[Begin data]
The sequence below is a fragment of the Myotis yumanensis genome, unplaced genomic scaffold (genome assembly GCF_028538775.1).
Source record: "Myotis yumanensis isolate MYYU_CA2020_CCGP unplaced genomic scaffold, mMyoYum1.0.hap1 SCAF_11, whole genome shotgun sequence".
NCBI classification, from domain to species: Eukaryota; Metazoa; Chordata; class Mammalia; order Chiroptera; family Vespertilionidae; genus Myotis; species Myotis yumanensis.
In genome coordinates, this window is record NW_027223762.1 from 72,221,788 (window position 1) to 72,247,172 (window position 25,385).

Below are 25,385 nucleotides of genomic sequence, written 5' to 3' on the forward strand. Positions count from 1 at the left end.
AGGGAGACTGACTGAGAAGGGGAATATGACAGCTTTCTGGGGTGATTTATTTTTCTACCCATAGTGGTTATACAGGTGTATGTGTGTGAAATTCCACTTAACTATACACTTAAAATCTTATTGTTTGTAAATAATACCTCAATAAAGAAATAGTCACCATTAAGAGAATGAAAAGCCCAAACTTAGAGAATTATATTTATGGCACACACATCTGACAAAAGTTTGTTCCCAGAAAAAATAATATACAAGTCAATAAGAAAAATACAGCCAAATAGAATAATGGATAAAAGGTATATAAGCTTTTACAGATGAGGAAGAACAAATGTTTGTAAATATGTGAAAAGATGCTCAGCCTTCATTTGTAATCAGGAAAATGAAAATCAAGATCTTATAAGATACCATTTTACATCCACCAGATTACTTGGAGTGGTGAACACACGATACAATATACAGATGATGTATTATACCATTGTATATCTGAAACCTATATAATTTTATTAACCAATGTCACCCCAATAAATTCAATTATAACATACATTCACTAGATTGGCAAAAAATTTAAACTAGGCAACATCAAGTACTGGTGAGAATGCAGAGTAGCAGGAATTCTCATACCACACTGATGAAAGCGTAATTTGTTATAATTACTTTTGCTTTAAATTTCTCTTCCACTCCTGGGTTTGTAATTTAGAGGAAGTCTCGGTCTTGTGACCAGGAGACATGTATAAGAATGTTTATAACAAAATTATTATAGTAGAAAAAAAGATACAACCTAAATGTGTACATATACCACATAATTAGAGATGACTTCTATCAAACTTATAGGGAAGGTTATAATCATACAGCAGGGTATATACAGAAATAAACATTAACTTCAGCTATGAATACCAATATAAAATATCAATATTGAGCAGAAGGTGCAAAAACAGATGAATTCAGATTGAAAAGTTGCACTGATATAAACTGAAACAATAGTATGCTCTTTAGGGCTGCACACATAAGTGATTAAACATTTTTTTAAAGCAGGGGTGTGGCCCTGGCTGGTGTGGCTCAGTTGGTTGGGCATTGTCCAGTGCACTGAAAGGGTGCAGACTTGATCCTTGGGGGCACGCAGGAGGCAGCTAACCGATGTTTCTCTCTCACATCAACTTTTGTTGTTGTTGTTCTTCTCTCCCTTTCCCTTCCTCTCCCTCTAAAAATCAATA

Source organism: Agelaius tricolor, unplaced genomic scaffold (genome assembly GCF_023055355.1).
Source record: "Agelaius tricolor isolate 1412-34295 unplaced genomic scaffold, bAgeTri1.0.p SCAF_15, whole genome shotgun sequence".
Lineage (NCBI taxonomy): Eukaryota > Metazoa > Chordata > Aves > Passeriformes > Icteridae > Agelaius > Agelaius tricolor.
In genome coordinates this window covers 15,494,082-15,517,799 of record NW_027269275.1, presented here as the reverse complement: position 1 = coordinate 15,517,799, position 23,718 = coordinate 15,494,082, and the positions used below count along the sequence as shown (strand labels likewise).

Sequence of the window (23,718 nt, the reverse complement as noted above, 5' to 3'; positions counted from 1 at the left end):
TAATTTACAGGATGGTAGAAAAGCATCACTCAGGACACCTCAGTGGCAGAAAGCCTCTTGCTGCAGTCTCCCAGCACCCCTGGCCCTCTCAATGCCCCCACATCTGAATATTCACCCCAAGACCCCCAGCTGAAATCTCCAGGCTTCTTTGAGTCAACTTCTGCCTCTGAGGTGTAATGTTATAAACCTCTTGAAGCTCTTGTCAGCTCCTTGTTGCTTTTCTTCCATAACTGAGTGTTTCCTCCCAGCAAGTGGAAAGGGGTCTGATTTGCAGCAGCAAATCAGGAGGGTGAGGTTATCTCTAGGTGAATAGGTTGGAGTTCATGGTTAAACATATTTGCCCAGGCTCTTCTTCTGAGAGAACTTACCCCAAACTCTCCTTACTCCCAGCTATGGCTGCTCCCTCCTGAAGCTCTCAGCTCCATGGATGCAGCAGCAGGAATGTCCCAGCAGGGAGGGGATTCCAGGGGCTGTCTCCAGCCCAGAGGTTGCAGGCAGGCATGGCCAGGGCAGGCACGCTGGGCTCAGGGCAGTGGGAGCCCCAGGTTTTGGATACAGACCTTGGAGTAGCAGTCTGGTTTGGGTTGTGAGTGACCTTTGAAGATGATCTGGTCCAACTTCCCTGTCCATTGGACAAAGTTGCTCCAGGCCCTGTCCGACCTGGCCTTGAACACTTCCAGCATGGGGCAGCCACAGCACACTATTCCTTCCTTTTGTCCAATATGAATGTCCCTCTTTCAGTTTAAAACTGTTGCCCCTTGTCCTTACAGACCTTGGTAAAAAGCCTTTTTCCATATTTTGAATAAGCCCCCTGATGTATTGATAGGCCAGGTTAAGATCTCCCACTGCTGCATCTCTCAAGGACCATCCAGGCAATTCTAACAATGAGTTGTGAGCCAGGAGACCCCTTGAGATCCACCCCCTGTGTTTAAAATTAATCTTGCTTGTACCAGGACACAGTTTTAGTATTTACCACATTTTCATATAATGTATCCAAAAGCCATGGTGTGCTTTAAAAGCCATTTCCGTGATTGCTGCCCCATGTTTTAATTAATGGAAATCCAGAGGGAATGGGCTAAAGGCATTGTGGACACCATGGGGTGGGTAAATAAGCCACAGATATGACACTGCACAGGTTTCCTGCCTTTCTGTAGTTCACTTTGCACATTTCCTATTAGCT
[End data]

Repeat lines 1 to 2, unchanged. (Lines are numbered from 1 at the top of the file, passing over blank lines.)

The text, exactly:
The sequence below is a fragment of the Myotis yumanensis genome, unplaced genomic scaffold (genome assembly GCF_028538775.1).
Source record: "Myotis yumanensis isolate MYYU_CA2020_CCGP unplaced genomic scaffold, mMyoYum1.0.hap1 SCAF_11, whole genome shotgun sequence".